"3"]));
});

test("unindentFilter handles empty lists", () {
  expect(merger.unindentFilter([]),
         equals([]));
});

test("unindentFilter does not try to handle inconsistent indentation", () {
  expect(merger.unindentFilter(["\t1",
                                "  2",
                                "    3"
                                "        4"]),
         equals(["\t1",
                 "  2",
                 "    3"
                 "        4"]));
});

test("unindentFilter handles really awkward short lines", () {
  expect(merger.unindentFilter(["    1",
                                "2"]),
         equals(["    1",
                 "2"]));
});

test("unindentFilter handles blank lines and lines with only indentation", () {
  expect(merger.unindentFilter(["  1",
                                "",
                                " ",
                                "    2"]),
         equals(["1",
                 "",
                 "",
                 "  2"]));
});

6 comments:

Anonymous said...

I tried submitting this comment earlier, but I don't think it worked. I apologize if this ends up as a double post.

While this problem may be non-trivial in Dart, it can be somewhat trivial in other languages. I wrote up a little script in Clojure, available here, that passes all your tests and actually has lower computational complexity. (It is O(num_lines * length_common_indent).) Note that I am a beginner with Clojure, so an experienced Clojure developer would probably be able to produce more idiomatic and/or efficient code.

Shannon Behrens said...

Did you port the tests too? Are you sure the complexity is actually different?

Sebastian said...

I think going column by column (rather than line by line) does the trick.

Shannon Behrens said...

Cool.

Anonymous said...

I tried submitting this comment earlier, but I don't think it worked. I apologize if this ends up as a double post.

I came across this post again and thought I'd respond to your comments.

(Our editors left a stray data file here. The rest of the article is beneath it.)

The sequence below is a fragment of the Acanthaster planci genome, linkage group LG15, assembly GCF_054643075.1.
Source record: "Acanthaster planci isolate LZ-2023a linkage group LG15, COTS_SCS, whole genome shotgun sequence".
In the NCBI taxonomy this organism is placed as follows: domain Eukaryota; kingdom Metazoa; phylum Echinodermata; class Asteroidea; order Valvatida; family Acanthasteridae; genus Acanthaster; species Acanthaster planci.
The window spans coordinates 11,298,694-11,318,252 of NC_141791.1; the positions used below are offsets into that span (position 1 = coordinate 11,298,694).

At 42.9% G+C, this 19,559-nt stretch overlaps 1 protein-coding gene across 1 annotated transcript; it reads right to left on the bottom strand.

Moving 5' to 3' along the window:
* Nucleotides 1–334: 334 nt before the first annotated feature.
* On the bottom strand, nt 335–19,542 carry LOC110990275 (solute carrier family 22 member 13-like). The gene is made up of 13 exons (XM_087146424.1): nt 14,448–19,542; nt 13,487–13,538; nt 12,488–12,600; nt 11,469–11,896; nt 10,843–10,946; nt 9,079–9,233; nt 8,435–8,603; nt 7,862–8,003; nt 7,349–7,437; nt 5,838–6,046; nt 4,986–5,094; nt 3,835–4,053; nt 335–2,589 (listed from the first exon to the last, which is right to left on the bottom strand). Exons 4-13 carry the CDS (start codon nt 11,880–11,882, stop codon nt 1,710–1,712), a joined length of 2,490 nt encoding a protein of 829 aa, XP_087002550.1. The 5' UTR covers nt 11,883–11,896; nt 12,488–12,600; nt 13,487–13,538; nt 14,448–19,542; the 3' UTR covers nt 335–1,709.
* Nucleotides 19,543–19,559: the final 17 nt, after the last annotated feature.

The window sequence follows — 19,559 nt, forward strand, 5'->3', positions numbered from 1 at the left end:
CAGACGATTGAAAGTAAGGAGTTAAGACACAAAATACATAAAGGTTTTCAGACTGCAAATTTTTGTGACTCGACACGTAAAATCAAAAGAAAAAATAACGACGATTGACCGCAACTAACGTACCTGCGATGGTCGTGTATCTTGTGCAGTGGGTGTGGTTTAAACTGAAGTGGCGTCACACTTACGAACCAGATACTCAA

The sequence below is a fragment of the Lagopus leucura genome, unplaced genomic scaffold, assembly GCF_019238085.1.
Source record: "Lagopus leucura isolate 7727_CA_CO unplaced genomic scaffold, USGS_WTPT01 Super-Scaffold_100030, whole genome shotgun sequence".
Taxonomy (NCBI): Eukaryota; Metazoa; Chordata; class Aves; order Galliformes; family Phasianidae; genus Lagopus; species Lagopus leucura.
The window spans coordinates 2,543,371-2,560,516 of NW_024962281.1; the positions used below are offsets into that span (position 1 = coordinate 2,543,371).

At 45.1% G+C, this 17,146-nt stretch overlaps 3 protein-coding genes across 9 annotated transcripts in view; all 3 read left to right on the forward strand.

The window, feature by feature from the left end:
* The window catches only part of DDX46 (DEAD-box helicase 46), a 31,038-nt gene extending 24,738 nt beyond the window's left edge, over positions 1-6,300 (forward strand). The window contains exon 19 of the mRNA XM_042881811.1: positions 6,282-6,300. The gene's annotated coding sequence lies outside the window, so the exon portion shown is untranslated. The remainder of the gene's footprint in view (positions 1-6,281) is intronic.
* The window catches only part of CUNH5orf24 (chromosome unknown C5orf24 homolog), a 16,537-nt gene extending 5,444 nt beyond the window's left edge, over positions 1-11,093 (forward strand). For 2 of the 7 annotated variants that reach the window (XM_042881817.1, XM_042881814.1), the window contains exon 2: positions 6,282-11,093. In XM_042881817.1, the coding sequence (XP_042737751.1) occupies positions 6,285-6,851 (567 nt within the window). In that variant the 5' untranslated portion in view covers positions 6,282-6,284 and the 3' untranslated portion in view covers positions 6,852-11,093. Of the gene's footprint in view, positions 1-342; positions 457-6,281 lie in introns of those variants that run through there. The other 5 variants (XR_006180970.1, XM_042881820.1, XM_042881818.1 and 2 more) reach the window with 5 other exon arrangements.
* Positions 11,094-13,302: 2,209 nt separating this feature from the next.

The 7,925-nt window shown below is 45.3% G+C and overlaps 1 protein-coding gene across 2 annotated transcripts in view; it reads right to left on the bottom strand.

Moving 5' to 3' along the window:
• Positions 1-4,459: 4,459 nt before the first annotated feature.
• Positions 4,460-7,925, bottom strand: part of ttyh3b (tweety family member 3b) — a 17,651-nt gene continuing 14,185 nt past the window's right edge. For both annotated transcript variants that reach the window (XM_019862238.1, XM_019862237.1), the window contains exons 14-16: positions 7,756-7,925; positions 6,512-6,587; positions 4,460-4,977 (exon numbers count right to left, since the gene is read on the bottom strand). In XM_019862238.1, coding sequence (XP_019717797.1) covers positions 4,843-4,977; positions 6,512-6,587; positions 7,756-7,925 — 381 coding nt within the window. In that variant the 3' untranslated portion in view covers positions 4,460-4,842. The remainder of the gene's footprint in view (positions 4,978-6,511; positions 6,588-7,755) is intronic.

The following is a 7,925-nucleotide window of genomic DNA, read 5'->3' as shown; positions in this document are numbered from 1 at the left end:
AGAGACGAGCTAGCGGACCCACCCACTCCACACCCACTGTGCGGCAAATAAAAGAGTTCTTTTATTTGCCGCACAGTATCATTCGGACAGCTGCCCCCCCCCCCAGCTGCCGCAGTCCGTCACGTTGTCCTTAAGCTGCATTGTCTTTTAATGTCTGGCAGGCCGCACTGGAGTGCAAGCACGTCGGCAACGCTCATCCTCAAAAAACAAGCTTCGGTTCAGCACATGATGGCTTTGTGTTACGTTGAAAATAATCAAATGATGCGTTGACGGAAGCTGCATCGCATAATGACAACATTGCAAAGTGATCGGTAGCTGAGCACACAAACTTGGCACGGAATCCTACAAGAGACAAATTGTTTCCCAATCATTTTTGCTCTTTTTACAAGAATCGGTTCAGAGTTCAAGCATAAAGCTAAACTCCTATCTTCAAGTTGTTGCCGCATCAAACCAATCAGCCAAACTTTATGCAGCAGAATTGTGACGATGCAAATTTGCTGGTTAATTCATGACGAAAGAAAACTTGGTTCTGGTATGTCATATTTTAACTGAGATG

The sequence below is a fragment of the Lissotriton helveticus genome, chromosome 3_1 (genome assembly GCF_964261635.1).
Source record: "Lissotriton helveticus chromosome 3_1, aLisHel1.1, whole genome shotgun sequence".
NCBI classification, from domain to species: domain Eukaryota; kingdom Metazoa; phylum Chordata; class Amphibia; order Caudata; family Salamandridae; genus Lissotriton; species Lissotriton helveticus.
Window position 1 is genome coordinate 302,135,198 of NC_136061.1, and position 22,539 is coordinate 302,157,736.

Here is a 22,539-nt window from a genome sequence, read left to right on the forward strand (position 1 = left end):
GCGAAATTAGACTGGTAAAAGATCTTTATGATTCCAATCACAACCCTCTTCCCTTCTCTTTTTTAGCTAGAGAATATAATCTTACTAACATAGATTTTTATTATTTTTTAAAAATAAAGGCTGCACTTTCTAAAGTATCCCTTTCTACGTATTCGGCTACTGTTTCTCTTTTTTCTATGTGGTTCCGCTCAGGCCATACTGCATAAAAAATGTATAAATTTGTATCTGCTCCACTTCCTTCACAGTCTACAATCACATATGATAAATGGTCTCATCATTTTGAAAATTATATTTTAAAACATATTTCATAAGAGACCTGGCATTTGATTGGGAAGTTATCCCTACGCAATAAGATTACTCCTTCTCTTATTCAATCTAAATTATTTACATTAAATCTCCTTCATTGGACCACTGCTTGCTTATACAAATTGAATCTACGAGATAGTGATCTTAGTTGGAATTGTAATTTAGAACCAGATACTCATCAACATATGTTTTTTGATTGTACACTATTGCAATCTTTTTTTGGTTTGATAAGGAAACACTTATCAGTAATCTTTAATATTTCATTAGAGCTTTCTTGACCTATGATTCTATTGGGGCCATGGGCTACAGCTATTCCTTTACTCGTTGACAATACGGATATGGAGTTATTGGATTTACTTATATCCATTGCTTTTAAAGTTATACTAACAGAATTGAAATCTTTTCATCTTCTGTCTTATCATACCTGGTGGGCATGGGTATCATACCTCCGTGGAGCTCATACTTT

I added the tests to the gist. You can view them at the same URL.

Looking at it again, I noticed that since the code has to check every line if it is all whitespace (due to your requirement to ignore all-whitespace lines in determining the common indentation length), the Clojure code actually has complexity O(total_length_of_initial_whitespace_for_all_lines). I believe this is optimal and the same as your Dart code.

Aside from that, the rest of the Clojure algorithm has lower computational complexity than the rest of the Dart algorithm, because, as Sebastian pointed out, it goes column-by-column. While this may not matter in the overall complexity of the whole algorithm, it is interesting.

Regardless of the similar computational complexity, the Clojure code is shorter and IMHO easier to read and understand. I think the key reasons are the use of lazy sequences and functional techniques.

Shannon Behrens said...

> as Sebastian pointed out, it goes column-by-column

Yes, this is a good improvement.

> the Clojure code is shorter and IMHO easier to read and understand

Whether or not it is easier to understand depends on the reader. Even though I've written a bunch of Lisp code over the years, it's not immediately easier for me to understand. I'm sure it would be equally short in Haskell as well, and I'm sure I'd struggle to understand that too because it takes me a while to get into a Haskell mindset. I think for it to be easier to understand, you need some practice understanding things in the language in question.